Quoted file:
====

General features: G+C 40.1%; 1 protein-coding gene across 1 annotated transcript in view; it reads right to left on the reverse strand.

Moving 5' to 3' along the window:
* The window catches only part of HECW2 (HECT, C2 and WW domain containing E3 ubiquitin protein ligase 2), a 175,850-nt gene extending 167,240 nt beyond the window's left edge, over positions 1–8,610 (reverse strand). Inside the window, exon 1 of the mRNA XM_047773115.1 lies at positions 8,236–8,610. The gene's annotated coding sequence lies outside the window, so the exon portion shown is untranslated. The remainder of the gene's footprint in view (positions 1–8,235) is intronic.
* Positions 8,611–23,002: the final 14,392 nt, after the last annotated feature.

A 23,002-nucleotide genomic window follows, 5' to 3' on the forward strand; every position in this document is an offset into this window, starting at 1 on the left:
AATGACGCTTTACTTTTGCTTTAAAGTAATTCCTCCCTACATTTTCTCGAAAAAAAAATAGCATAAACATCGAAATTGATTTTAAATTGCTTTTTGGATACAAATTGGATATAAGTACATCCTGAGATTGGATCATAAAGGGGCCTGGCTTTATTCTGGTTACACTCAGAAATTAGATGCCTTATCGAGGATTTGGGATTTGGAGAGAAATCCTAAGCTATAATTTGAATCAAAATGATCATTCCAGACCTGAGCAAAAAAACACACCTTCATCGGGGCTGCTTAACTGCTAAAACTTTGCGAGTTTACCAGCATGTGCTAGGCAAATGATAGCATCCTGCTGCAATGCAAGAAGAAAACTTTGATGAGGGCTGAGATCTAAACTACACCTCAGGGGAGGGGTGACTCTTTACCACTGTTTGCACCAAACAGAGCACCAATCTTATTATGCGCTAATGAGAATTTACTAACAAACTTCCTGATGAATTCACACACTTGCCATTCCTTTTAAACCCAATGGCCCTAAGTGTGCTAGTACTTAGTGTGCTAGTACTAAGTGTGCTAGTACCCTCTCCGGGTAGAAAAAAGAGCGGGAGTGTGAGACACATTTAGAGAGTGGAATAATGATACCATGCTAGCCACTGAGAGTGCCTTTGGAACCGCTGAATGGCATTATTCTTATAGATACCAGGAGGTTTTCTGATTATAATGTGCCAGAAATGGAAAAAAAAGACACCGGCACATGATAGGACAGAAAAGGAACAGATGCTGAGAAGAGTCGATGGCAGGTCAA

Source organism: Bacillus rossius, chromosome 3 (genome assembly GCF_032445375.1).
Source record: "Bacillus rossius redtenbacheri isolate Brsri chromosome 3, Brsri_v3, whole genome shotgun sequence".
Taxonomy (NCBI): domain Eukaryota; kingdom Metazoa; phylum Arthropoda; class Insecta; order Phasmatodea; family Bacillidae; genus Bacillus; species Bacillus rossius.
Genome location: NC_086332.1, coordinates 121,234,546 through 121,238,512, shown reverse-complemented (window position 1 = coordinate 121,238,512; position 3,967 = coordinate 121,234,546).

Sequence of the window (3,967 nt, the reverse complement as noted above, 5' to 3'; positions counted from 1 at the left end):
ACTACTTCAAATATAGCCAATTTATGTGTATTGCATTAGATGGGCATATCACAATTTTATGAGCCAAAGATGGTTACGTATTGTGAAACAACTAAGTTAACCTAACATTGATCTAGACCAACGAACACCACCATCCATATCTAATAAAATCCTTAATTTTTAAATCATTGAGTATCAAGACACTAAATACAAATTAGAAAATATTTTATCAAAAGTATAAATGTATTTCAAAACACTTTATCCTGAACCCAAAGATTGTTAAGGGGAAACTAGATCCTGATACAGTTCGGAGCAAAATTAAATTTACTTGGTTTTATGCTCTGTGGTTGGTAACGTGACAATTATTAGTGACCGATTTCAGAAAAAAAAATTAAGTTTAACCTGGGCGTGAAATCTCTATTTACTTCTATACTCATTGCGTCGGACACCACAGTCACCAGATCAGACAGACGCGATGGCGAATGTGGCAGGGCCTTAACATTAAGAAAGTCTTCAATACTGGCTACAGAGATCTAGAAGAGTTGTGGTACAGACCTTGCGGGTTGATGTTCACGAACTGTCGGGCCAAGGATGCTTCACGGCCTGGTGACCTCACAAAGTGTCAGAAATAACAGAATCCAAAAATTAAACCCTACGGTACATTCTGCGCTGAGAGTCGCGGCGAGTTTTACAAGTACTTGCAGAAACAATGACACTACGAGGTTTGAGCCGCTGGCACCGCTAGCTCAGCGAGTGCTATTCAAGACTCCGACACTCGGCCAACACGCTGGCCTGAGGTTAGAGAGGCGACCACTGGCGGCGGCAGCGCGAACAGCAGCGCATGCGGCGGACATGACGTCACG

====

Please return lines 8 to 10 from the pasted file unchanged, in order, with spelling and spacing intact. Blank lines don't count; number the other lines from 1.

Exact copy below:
Source record: "Bacillus rossius redtenbacheri isolate Brsri chromosome 3, Brsri_v3, whole genome shotgun sequence".
Taxonomy (NCBI): domain Eukaryota; kingdom Metazoa; phylum Arthropoda; class Insecta; order Phasmatodea; family Bacillidae; genus Bacillus; species Bacillus rossius.
Genome location: NC_086332.1, coordinates 121,234,546 through 121,238,512, shown reverse-complemented (window position 1 = coordinate 121,238,512; position 3,967 = coordinate 121,234,546).